|Date of Birth||March 20, 1890|
|Place of Birth||Toronto, Ontario|
|Next of Kin||Arthur Fullford (brother), 50 Kate Street, Winnipeg, Manitoba|
|Trade / Calling||Locomotive Engineer|
|Religion||Church of England|
|Service Record||Link to Service Record|
|Battalion||No. 58 Broad Gauge Railway Operating Company|
|Force||Canadian Expeditionary Force|
|Branch||Canadian Railway Troops|
|Enlisted / Conscripted||Enlisted|
|Address at Enlistment||YMCA, Kenora, Ontario|
|Date of Enlistment||February 1, 1917|
|Age at Enlistment||26|
|Theatre of Service||Europe|
|Prisoner of War||No|
|Date of Death||July 16, 1942|
|Age at Death||52|
|Buried At||Lake of the Woods Cemetery, Kenora, Ontario|
Sapper James George Fullford signed up with a railway unit in February 1917 and served in France for two years. He returned to Canada in May 1919.
James was the youngest son of James (Sr.) and Elizabeth Fullford of Toronto, Ontario. His parents were both born in London, England and they came to Canada in 1884, a few months after getting married. They settled in Toronto where James Sr. worked as a glass beveller. They had four children: Arthur, Edwin, James (born 20 March 1890) and Alice. James’ mother died of pneumonia in 1899, when he was nine years old. His oldest brother Arthur moved to Winnipeg and when the 1911 census was taken James was living there with Arthur and his wife. James had found work as a fireman with the Canadian Pacific Railway. Around 1914 he moved east to the town of Kenora in northwestern Ontario. By the time he enlisted he was a locomotive engineer and he was living at the Railway YMCA.
During the war Canada played a major role in providing skilled workers for the construction and operation of railways in France and Belgium. In 1916 rail transportation was being expanded and more recruits were needed for service overseas. James enlisted in Winnipeg on 1 February 1917, signing up with No. 1 Section Skilled Railway Employees. Six days later he left Winnipeg by train with the other volunteers, on the first leg of their journey overseas, and they had a short stop in Kenora on the way through. The recruits included 32 local men and a large crowd gathered at the Kenora train station to see them off and say their goodbyes. The men continued on their way to Montreal, where the unit had been mobilized, and early in March they embarked for the UK on the SS Ausonia. In England No. 1 Section became the 12th (Canadian) Light Railway Operating Company, Royal Engineers. Three weeks later they were re-designated as No. 58 Broad Gauge Railway Operating Company (Canadians), Royal Engineers.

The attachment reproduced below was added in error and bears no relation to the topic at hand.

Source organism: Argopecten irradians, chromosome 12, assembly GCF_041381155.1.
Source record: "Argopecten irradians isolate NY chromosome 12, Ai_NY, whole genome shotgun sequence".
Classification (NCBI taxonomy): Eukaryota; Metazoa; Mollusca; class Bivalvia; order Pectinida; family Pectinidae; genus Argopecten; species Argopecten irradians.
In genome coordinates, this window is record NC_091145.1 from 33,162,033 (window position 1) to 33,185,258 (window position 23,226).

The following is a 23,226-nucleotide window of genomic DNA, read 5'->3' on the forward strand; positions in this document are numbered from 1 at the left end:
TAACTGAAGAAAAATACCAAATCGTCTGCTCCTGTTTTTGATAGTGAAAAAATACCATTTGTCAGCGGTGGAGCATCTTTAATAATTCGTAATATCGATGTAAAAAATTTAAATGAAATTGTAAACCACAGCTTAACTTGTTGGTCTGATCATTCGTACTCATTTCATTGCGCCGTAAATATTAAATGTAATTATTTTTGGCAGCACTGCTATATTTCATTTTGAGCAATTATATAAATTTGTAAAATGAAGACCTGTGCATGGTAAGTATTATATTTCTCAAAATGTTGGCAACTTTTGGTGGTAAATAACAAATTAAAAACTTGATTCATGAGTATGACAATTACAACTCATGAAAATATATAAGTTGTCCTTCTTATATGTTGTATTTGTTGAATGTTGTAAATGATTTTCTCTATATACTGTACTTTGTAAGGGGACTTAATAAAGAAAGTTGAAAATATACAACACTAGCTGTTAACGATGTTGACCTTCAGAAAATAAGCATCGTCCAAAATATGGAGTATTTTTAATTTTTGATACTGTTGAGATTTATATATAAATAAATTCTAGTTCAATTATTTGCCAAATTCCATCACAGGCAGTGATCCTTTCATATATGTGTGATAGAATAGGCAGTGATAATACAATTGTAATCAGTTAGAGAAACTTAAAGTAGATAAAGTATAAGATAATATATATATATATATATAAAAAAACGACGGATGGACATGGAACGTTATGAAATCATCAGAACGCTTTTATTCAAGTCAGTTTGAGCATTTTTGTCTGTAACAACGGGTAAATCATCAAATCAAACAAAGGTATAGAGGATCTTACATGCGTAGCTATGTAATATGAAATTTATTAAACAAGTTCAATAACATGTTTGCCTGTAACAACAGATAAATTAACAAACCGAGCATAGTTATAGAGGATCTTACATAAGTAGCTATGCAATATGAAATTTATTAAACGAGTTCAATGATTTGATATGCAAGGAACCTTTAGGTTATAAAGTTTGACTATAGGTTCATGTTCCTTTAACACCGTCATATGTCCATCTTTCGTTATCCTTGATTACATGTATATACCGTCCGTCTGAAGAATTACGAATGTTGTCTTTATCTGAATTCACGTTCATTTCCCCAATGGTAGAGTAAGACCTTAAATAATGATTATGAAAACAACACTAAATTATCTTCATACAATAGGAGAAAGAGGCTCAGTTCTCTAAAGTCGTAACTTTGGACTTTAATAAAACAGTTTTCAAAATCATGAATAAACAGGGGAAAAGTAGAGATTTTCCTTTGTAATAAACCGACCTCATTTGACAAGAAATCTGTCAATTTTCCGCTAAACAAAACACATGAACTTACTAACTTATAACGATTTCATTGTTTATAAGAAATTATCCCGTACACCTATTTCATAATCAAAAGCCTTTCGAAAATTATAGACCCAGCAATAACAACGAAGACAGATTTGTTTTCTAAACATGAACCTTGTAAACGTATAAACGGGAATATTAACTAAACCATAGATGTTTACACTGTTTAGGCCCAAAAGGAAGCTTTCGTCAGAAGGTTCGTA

James was promoted to Second Corporal on 23 March 1917 and No. 58 Company was sent to France on 19 April. During two major battles – Messines Ridge in June 1917 and Lys in April 1918 – the unit operated just behind the combat areas where trains were needed to haul troops, ammunition, supplies, ambulance units and refugees. In November 1917 James was attached to the No. 1 Railway Depot and he spent three months there. After rejoining his unit in February 1918 he reverted to the rank of Sapper. In July he had two weeks leave in the UK and he returned to France in early August for what would be the final period of the war. The fighting moved into a more open phase and roads and railways were essential for maintaining supplies to the front lines.
On 11 November the Armistice ended hostilities but it was months before most of the Canadian troops returned home. The 1st and 2nd Canadian Divisions occupied parts of Germany while the other two divisions remained in Belgium, and the railway troops were kept busy until the spring. James returned to England with his unit in April 1919, exactly two years after they had first arrived in France. No. 58 Company was disbanded and James embarked for Canada the following month, arriving in Halifax on the SS Aquitania on 25 May. He was discharged in Montreal two days later, with his intended address listed as the Railway YMCA in Kenora.
After the war James returned to Kenora and to his job with the CPR. He was married on 29 June 1921 to 23-year-old Meta Elizabeth Holmes, the daughter of Robert and Frances Holmes of Kenora. James was active in local sports, participating in baseball, curling and bowling. He belonged to the Royal Canadian Legion as well as several fraternal lodges. He died in Kenora on 16 July 1942, at age 52. His wife survived him by almost forty years, passing away in 1981 at age 83. They are both buried in Elmwood Circle Block in Lake of the Woods Cemetery.
James is commemorated on the St. Alban’s Pro-Cathedral First World War Roll of Honour.
By Becky Johnson